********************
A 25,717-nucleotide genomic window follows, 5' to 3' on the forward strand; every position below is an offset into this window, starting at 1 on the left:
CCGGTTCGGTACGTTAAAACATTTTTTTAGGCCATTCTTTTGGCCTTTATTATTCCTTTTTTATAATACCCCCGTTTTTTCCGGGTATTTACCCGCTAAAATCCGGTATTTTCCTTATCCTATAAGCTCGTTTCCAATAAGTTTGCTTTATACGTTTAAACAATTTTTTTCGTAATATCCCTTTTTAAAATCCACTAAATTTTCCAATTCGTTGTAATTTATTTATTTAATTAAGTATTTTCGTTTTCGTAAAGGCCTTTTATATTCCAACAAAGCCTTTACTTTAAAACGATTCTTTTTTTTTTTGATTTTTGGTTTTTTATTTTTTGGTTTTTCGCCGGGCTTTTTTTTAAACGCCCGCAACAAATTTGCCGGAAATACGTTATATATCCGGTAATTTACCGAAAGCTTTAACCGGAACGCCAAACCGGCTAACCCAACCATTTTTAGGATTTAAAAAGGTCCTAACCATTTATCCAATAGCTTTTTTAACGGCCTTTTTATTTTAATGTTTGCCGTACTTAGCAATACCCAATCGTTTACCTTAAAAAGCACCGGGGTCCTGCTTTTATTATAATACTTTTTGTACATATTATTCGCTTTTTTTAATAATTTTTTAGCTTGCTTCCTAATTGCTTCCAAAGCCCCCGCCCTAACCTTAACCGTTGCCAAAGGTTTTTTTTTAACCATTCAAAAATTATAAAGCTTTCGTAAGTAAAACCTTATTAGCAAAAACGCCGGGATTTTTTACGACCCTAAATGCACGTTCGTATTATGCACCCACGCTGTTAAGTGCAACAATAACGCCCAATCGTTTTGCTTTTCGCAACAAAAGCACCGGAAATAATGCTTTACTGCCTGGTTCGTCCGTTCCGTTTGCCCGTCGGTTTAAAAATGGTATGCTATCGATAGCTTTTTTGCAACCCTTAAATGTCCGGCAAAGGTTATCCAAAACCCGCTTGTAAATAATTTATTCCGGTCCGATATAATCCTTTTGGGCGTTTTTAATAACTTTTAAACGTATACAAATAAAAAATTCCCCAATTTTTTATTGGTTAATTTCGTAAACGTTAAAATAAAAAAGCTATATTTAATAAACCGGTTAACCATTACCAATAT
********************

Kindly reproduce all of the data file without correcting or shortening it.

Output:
A 25,717-nucleotide genomic window follows, 5' to 3' on the forward strand; every position below is an offset into this window, starting at 1 on the left:
CCGGTTCGGTACGTTAAAACATTTTTTTAGGCCATTCTTTTGGCCTTTATTATTCCTTTTTTATAATACCCCCGTTTTTTCCGGGTATTTACCCGCTAAAATCCGGTATTTTCCTTATCCTATAAGCTCGTTTCCAATAAGTTTGCTTTATACGTTTAAACAATTTTTTTCGTAATATCCCTTTTTAAAATCCACTAAATTTTCCAATTCGTTGTAATTTATTTATTTAATTAAGTATTTTCGTTTTCGTAAAGGCCTTTTATATTCCAACAAAGCCTTTACTTTAAAACGATTCTTTTTTTTTTTGATTTTTGGTTTTTTATTTTTTGGTTTTTCGCCGGGCTTTTTTTTAAACGCCCGCAACAAATTTGCCGGAAATACGTTATATATCCGGTAATTTACCGAAAGCTTTAACCGGAACGCCAAACCGGCTAACCCAACCATTTTTAGGATTTAAAAAGGTCCTAACCATTTATCCAATAGCTTTTTTAACGGCCTTTTTATTTTAATGTTTGCCGTACTTAGCAATACCCAATCGTTTACCTTAAAAAGCACCGGGGTCCTGCTTTTATTATAATACTTTTTGTACATATTATTCGCTTTTTTTAATAATTTTTTAGCTTGCTTCCTAATTGCTTCCAAAGCCCCCGCCCTAACCTTAACCGTTGCCAAAGGTTTTTTTTTAACCATTCAAAAATTATAAAGCTTTCGTAAGTAAAACCTTATTAGCAAAAACGCCGGGATTTTTTACGACCCTAAATGCACGTTCGTATTATGCACCCACGCTGTTAAGTGCAACAATAACGCCCAATCGTTTTGCTTTTCGCAACAAAAGCACCGGAAATAATGCTTTACTGCCTGGTTCGTCCGTTCCGTTTGCCCGTCGGTTTAAAAATGGTATGCTATCGATAGCTTTTTTGCAACCCTTAAATGTCCGGCAAAGGTTATCCAAAACCCGCTTGTAAATAATTTATTCCGGTCCGATATAATCCTTTTGGGCGTTTTTAATAACTTTTAAACGTATACAAATAAAAAATTCCCCAATTTTTTATTGGTTAATTTCGTAAACGTTAAAATAAAAAAGCTATATTTAATAAACCGGTTAACCATTACCAATAT